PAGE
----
The only thing I can do in most situations on social media is to pray. And I do. But even after, I still feel burdened by what other people are facing.

It is not bad to feel burdened, but social media can show us more than we are meant to process. During these times, it’s important to remember that without social media, we would only know about a fraction of the cases and could handle that much better.

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Ephesians 4:29 states, “Do not let any unwholesome talk come out of your mouths, but only what is helpful for building others up according to their needs, that it may benefit those who listen.” 

This is a good verse to keep in mind if you happen to enjoy trolling people on the internet. Which brings me to the next question:

8. Do you enjoy getting a rise out of people by trolling them online?

It’s important to remember that if your “joy” comes at someone else’s expense, then there is something amiss.

If you’re not aware of what “trolling” is (defined loosely as someone who upsets others on the internet), Lifewire explains it in this article.

We are to treat others the way we want to be treated. You’re not doing that when you troll someone.

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9. Do you spend more time on your phone than interacting with others face-to-face?

Recently, I was in a restaurant and witnessed an all too familiar sight: a family eating together, and all of them were on their phones. They were with each other, but not actually connecting.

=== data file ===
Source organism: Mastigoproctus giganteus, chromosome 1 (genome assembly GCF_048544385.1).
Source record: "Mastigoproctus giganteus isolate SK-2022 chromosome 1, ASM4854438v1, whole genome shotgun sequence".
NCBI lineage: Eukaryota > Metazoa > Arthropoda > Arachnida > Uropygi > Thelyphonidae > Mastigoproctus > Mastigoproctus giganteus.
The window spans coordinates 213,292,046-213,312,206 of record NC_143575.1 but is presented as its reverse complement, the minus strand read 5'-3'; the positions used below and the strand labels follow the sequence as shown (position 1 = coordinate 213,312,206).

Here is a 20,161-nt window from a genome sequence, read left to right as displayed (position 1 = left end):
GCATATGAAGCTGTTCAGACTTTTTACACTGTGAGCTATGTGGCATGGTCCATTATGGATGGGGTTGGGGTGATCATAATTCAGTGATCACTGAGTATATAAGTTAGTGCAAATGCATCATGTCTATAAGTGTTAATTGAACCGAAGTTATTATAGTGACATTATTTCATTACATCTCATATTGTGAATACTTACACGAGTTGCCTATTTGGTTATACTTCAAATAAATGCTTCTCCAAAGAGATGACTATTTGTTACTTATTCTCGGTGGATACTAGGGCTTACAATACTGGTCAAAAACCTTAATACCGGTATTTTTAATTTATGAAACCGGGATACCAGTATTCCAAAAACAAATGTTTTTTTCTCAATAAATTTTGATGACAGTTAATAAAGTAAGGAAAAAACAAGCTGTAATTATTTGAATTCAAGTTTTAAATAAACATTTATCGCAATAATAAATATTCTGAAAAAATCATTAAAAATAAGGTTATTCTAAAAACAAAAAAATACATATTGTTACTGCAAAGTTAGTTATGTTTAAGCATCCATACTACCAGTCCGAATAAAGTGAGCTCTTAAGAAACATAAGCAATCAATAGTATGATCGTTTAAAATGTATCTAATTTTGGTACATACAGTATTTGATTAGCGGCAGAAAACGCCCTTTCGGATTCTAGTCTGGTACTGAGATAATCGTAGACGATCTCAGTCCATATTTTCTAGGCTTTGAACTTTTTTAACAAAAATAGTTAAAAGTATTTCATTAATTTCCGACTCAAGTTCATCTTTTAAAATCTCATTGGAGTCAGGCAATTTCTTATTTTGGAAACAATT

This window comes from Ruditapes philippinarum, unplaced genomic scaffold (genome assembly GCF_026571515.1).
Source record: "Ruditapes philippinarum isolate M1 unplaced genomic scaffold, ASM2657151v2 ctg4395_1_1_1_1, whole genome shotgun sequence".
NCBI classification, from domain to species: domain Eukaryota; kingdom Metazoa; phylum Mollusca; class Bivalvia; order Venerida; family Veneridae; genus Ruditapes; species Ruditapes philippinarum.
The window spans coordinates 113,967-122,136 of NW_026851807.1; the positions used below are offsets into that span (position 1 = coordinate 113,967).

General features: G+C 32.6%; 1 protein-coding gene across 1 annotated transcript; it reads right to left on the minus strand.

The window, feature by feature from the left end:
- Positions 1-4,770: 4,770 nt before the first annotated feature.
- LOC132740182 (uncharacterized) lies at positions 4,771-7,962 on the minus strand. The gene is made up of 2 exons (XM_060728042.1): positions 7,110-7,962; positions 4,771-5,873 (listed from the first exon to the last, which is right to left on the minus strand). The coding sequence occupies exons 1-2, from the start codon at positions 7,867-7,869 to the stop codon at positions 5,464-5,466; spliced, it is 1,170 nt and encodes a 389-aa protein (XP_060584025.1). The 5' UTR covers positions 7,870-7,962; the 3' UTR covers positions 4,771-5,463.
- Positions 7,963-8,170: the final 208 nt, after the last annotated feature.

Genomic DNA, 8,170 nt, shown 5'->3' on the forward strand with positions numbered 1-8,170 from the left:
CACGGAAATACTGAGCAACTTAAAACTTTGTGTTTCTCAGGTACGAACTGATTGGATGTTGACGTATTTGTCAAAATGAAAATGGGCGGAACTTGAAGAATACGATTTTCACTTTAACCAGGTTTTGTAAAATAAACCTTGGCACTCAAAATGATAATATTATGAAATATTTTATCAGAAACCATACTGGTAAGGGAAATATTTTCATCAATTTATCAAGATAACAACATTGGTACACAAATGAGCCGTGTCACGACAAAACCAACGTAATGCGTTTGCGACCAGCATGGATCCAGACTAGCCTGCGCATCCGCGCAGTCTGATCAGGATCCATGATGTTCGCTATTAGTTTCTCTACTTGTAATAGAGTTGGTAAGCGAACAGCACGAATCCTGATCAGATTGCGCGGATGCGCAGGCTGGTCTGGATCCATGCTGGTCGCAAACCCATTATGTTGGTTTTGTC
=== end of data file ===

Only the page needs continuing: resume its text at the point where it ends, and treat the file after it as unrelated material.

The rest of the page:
Human connection is a powerful thing, and God meant us to live in community with one another.

If we’re not careful, social media, text messaging, and video-chatting will make us think we have truly connected. But nothing fulfills our need for connection more than face-to-face interaction.

Being able to have real, personal connections with people brings joy into our lives. It’s something that a screen can’t quite replicate.

10. How much time do you spend on social media a day?

The most recent survey I read said that social media starts to affect mental health after just one hour a day. Compare how much time you spend with this finding. Are you on par? A little over? Way over?

If we are honest with ourselves, we will likely see that this is true in our own lives.

If you really want to find out if social media may be a joy thief in your life, take a break for a week. Turn off the push notifications and take the apps off your phone. Connect with people face-to-face and spend some time outside enjoying God’s creation. Who knows, it may just rekindle or grow your joy and be the best week you have had in a while.

Sarah Garrett is a passionate educator and the founder of She has a calling on her life to share God’s truth with teenagers to help them lived transformed lives for Jesus Christ. She is the author of So, You Think You’re Ready to Date? a 40-day devotional for teenage girls to learn how to set a Biblical foundation for romantic relationships.